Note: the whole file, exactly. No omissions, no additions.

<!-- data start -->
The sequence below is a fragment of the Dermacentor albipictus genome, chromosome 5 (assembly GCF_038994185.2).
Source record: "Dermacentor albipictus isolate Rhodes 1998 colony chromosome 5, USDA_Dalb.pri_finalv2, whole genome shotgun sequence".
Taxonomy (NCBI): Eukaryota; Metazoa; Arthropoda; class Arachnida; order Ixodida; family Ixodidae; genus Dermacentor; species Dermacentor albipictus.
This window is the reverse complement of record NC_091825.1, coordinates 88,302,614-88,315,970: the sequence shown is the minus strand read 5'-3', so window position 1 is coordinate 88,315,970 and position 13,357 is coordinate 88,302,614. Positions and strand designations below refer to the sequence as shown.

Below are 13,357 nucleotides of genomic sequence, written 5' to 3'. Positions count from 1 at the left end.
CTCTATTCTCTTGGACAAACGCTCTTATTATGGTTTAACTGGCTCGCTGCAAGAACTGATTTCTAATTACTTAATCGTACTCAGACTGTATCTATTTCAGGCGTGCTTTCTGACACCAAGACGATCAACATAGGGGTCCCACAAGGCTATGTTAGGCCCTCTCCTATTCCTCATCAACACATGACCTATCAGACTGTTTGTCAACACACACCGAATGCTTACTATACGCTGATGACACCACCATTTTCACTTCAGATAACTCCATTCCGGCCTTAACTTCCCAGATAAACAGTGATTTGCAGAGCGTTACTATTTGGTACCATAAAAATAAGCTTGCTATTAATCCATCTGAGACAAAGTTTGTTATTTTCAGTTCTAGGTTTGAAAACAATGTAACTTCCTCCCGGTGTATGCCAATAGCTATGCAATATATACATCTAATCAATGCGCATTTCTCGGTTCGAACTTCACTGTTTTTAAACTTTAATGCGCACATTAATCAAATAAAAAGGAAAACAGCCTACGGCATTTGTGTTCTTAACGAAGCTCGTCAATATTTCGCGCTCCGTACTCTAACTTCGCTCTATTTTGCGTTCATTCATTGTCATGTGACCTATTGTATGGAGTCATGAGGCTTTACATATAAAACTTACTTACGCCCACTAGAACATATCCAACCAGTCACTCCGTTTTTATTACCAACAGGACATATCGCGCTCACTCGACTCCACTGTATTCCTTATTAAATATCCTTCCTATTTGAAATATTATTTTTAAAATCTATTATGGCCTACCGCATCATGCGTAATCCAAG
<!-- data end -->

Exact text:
The sequence below is a fragment of the Dermacentor albipictus genome, chromosome 5 (assembly GCF_038994185.2).
Source record: "Dermacentor albipictus isolate Rhodes 1998 colony chromosome 5, USDA_Dalb.pri_finalv2, whole genome shotgun sequence".
Taxonomy (NCBI): Eukaryota; Metazoa; Arthropoda; class Arachnida; order Ixodida; family Ixodidae; genus Dermacentor; species Dermacentor albipictus.
This window is the reverse complement of record NC_091825.1, coordinates 88,302,614-88,315,970: the sequence shown is the minus strand read 5'-3', so window position 1 is coordinate 88,315,970 and position 13,357 is coordinate 88,302,614. Positions and strand designations below refer to the sequence as shown.

Below are 13,357 nucleotides of genomic sequence, written 5' to 3'. Positions count from 1 at the left end.
CTCTATTCTCTTGGACAAACGCTCTTATTATGGTTTAACTGGCTCGCTGCAAGAACTGATTTCTAATTACTTAATCGTACTCAGACTGTATCTATTTCAGGCGTGCTTTCTGACACCAAGACGATCAACATAGGGGTCCCACAAGGCTATGTTAGGCCCTCTCCTATTCCTCATCAACACATGACCTATCAGACTGTTTGTCAACACACACCGAATGCTTACTATACGCTGATGACACCACCATTTTCACTTCAGATAACTCCATTCCGGCCTTAACTTCCCAGATAAACAGTGATTTGCAGAGCGTTACTATTTGGTACCATAAAAATAAGCTTGCTATTAATCCATCTGAGACAAAGTTTGTTATTTTCAGTTCTAGGTTTGAAAACAATGTAACTTCCTCCCGGTGTATGCCAATAGCTATGCAATATATACATCTAATCAATGCGCATTTCTCGGTTCGAACTTCACTGTTTTTAAACTTTAATGCGCACATTAATCAAATAAAAAGGAAAACAGCCTACGGCATTTGTGTTCTTAACGAAGCTCGTCAATATTTCGCGCTCCGTACTCTAACTTCGCTCTATTTTGCGTTCATTCATTGTCATGTGACCTATTGTATGGAGTCATGAGGCTTTACATATAAAACTTACTTACGCCCACTAGAACATATCCAACCAGTCACTCCGTTTTTATTACCAACAGGACATATCGCGCTCACTCGACTCCACTGTATTCCTTATTAAATATCCTTCCTATTTGAAATATTATTTTTAAAATCTATTATGGCCTACCGCATCATGCGTAATCCAAG